Here’s a little thought experiment, teed up by an extract from Aaron Hurst’s excellent book, The Purpose Economy:
Purpose is a verb
Like so many people, I always thought that gaining purpose in life was about finding my cause. When coaching or mentoring over the years, purpose always seemed to find expression through a noun — immigration, civil rights, education and so on. And yet this never accurately described the many people I knew who worked in jobs that had no ’cause’ but still felt a strong sense of purpose in their work, or who had found purpose working across many causes. What started to become clear to me was that defining personal purpose wasn’t about finding a noun, but instead about finding a verb — an action. It’s not only what you are doing, but how you do it and thereby relate to the world. For example, when we assemble a group of leaders in education, we think they share a purpose, but in fact, they only share a cause. Until they can understand the diversity of purpose in the room, the cause has little hope of moving forward or creating meaningful change.
The distinction between cause and purpose is a valuable one, IMHO, and one that bears closer consideration by all of us. Whether you’re an individual seeking to crystallise how and where you might find greater meaning and fulfilment in your work, or an organisation looking to better articulate your place in the world — why you do what you do, and how the world is a better place for it — it all begins with understanding that purpose is deeply personal.
In other words, purpose activation starts from within. If you want to ignite a passion for purpose among the people around you, be it colleagues or clients — if you want them to feel part of something bigger than themselves — then you sure as hell better be clear about what drives you to get out of bed in the morning and how you try to live that purpose every day through what you do and how you do it.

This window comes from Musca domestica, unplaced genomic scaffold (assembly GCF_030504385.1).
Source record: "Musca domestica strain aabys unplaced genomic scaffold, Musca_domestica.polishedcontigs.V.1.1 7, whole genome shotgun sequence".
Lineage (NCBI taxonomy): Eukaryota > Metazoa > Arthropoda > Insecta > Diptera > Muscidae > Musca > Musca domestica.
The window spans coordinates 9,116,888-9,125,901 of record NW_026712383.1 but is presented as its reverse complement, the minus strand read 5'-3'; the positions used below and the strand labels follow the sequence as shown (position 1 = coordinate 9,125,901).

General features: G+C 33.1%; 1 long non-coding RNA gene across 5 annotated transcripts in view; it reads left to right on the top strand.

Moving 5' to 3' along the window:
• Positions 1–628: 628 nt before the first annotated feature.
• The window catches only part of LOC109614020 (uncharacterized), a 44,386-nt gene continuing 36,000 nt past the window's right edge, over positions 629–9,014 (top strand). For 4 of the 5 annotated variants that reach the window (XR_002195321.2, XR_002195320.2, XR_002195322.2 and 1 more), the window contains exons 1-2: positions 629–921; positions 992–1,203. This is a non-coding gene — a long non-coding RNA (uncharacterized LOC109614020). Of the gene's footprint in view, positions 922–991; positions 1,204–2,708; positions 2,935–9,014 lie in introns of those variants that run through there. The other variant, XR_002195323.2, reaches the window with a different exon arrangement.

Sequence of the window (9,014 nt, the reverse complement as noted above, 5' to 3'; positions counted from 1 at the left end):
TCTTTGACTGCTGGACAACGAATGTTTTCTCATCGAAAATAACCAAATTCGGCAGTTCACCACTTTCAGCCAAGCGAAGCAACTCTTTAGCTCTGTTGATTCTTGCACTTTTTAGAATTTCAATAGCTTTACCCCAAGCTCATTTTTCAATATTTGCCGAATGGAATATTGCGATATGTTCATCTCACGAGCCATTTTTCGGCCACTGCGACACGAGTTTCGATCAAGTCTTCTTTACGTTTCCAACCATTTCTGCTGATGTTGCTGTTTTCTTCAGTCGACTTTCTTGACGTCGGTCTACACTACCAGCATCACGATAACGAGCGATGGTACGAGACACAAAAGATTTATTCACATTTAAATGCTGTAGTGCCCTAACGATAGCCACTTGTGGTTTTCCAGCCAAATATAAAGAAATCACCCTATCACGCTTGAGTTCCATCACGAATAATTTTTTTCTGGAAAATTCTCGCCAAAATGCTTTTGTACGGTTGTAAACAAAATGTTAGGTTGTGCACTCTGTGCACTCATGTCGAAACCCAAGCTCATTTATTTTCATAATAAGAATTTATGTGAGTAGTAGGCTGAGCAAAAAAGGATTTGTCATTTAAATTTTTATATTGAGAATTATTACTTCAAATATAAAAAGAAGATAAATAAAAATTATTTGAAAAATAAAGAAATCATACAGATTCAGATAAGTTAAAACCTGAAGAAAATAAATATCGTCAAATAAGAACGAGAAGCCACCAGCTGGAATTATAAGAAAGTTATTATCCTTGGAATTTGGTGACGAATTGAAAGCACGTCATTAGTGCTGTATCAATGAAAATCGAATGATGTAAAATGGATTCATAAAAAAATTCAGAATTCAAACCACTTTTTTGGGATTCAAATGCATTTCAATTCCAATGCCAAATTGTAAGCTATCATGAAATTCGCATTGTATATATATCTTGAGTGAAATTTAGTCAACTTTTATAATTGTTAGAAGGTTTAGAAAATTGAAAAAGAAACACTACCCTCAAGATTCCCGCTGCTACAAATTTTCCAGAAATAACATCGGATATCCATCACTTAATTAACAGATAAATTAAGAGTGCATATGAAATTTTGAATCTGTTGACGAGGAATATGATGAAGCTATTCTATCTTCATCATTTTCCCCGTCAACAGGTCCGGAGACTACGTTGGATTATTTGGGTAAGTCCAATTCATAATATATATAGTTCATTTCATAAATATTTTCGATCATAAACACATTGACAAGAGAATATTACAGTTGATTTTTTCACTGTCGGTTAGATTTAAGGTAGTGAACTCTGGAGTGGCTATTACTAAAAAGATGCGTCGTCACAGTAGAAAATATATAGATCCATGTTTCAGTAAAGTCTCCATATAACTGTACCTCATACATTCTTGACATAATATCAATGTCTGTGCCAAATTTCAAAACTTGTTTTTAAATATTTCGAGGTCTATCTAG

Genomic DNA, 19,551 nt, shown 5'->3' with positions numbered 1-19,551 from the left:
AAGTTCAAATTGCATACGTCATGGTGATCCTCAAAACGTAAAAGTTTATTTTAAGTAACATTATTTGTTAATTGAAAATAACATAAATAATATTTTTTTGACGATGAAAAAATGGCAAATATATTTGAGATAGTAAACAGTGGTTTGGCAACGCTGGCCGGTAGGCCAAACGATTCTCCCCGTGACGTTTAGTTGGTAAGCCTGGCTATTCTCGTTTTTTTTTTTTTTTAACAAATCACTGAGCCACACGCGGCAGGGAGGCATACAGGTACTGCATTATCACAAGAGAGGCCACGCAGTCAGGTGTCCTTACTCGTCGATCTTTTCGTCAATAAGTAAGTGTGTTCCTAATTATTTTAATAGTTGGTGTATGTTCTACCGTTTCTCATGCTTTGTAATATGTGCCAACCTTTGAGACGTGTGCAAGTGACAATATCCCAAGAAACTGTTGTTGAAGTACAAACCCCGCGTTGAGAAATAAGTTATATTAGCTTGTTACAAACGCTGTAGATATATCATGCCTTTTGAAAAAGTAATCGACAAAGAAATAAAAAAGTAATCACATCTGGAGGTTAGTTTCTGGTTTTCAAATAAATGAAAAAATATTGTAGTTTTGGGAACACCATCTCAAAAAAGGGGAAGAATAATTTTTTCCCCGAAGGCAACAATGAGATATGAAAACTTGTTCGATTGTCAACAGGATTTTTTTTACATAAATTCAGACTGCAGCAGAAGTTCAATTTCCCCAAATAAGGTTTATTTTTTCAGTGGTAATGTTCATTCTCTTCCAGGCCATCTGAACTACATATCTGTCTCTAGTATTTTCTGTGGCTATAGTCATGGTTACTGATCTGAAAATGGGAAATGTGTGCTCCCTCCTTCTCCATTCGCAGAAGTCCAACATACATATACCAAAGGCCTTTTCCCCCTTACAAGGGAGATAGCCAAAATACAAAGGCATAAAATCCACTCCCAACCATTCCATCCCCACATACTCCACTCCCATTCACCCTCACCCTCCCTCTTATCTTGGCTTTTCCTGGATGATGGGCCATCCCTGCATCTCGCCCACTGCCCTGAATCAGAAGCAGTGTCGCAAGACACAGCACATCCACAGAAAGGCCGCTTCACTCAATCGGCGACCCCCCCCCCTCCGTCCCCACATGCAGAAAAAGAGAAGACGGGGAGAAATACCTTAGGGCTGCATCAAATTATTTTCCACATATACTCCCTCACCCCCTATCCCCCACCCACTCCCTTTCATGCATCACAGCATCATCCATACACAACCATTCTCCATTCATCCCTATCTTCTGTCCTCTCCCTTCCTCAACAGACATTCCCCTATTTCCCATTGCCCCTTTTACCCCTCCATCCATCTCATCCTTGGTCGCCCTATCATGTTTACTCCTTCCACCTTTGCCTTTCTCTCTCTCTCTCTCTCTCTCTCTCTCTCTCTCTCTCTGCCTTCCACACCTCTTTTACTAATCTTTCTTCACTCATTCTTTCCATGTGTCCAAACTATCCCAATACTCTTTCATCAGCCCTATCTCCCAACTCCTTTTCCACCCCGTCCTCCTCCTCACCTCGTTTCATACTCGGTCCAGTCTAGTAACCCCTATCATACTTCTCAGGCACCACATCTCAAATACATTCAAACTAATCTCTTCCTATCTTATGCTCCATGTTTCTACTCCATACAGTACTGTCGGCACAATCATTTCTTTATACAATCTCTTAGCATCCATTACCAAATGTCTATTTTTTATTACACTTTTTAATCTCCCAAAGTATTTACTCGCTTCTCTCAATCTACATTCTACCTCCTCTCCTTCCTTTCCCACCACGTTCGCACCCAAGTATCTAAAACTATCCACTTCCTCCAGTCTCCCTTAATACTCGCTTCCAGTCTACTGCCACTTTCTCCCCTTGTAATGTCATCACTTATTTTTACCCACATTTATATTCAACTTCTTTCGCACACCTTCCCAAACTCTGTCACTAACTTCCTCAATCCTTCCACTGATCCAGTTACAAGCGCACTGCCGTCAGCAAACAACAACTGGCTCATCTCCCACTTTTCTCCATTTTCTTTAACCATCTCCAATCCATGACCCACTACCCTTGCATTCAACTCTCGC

So to the thought experiment…
If you had to write a personal purpose statement, what would it look like? Taking a cue from Simon Sinek’s ‘golden circle’, how would you go about articulating the why, the how and the what (in that order, remember) of your purpose?
In the spirit of sharing — and deficient though it undoubtedly is, as a first stab at this — here’s how I think mine might read:
My purpose is to make it simple and desirable for business leaders to understand and act upon the power of purpose in their organizations.
Why? Because I’d like my daughter to inherit a better, more sustainable world than my generation has, and I believe that the corporation is the only institution pervasive and powerful enough to make that happen.
How? By persuading leaders with a story of hope and aspiration, not doom and gloom; by demonstrating that shared value – the reconnection of strategy and innovation to serving a higher social purpose – is actually a better way to bigger, more legitimate profit; and by illuminating that, while strategies and business models may come and go, it’s that higher purpose that endures.
What’s my contribution? Insightful, easy-to-digest thought leadership that makes the power of purpose impossible to ignore; and practical support to help organizations uncover and articulate their own enduring sense of purpose – one that grants the potential to survive and thrive over generations.